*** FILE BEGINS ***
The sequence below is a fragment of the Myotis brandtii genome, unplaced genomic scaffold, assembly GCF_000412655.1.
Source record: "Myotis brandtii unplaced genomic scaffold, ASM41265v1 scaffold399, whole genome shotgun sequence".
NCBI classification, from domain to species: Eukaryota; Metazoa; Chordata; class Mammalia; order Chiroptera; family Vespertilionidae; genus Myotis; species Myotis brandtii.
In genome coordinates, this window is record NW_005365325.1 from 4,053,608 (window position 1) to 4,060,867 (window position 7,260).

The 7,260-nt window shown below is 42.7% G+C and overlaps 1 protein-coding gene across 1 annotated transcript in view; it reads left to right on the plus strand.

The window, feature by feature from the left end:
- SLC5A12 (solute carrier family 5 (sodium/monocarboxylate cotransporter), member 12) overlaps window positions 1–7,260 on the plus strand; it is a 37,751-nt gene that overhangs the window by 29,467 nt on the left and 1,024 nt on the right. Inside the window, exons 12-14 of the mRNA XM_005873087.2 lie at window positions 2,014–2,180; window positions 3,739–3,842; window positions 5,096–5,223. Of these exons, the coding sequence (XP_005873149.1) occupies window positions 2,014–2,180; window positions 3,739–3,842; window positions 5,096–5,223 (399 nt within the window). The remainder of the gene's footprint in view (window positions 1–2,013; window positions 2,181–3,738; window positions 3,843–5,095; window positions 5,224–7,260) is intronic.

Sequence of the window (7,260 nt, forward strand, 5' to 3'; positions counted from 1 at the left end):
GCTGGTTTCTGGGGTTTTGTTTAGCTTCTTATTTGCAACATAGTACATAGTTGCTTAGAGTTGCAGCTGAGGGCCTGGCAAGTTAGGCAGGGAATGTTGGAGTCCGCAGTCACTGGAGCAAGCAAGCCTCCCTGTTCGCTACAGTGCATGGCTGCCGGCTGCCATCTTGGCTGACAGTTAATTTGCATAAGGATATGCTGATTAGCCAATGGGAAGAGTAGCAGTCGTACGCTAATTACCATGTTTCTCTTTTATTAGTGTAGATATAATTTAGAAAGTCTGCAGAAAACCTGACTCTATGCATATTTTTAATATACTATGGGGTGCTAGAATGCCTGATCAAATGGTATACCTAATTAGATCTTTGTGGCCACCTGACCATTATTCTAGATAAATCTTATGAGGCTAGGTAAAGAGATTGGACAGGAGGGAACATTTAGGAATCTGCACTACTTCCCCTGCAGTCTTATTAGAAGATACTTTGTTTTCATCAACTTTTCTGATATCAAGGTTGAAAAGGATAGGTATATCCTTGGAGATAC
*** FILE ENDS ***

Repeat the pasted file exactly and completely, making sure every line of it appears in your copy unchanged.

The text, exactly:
The sequence below is a fragment of the Myotis brandtii genome, unplaced genomic scaffold, assembly GCF_000412655.1.
Source record: "Myotis brandtii unplaced genomic scaffold, ASM41265v1 scaffold399, whole genome shotgun sequence".
NCBI classification, from domain to species: Eukaryota; Metazoa; Chordata; class Mammalia; order Chiroptera; family Vespertilionidae; genus Myotis; species Myotis brandtii.
In genome coordinates, this window is record NW_005365325.1 from 4,053,608 (window position 1) to 4,060,867 (window position 7,260).

The 7,260-nt window shown below is 42.7% G+C and overlaps 1 protein-coding gene across 1 annotated transcript in view; it reads left to right on the plus strand.

The window, feature by feature from the left end:
- SLC5A12 (solute carrier family 5 (sodium/monocarboxylate cotransporter), member 12) overlaps window positions 1–7,260 on the plus strand; it is a 37,751-nt gene that overhangs the window by 29,467 nt on the left and 1,024 nt on the right. Inside the window, exons 12-14 of the mRNA XM_005873087.2 lie at window positions 2,014–2,180; window positions 3,739–3,842; window positions 5,096–5,223. Of these exons, the coding sequence (XP_005873149.1) occupies window positions 2,014–2,180; window positions 3,739–3,842; window positions 5,096–5,223 (399 nt within the window). The remainder of the gene's footprint in view (window positions 1–2,013; window positions 2,181–3,738; window positions 3,843–5,095; window positions 5,224–7,260) is intronic.

Sequence of the window (7,260 nt, forward strand, 5' to 3'; positions counted from 1 at the left end):
GCTGGTTTCTGGGGTTTTGTTTAGCTTCTTATTTGCAACATAGTACATAGTTGCTTAGAGTTGCAGCTGAGGGCCTGGCAAGTTAGGCAGGGAATGTTGGAGTCCGCAGTCACTGGAGCAAGCAAGCCTCCCTGTTCGCTACAGTGCATGGCTGCCGGCTGCCATCTTGGCTGACAGTTAATTTGCATAAGGATATGCTGATTAGCCAATGGGAAGAGTAGCAGTCGTACGCTAATTACCATGTTTCTCTTTTATTAGTGTAGATATAATTTAGAAAGTCTGCAGAAAACCTGACTCTATGCATATTTTTAATATACTATGGGGTGCTAGAATGCCTGATCAAATGGTATACCTAATTAGATCTTTGTGGCCACCTGACCATTATTCTAGATAAATCTTATGAGGCTAGGTAAAGAGATTGGACAGGAGGGAACATTTAGGAATCTGCACTACTTCCCCTGCAGTCTTATTAGAAGATACTTTGTTTTCATCAACTTTTCTGATATCAAGGTTGAAAAGGATAGGTATATCCTTGGAGATAC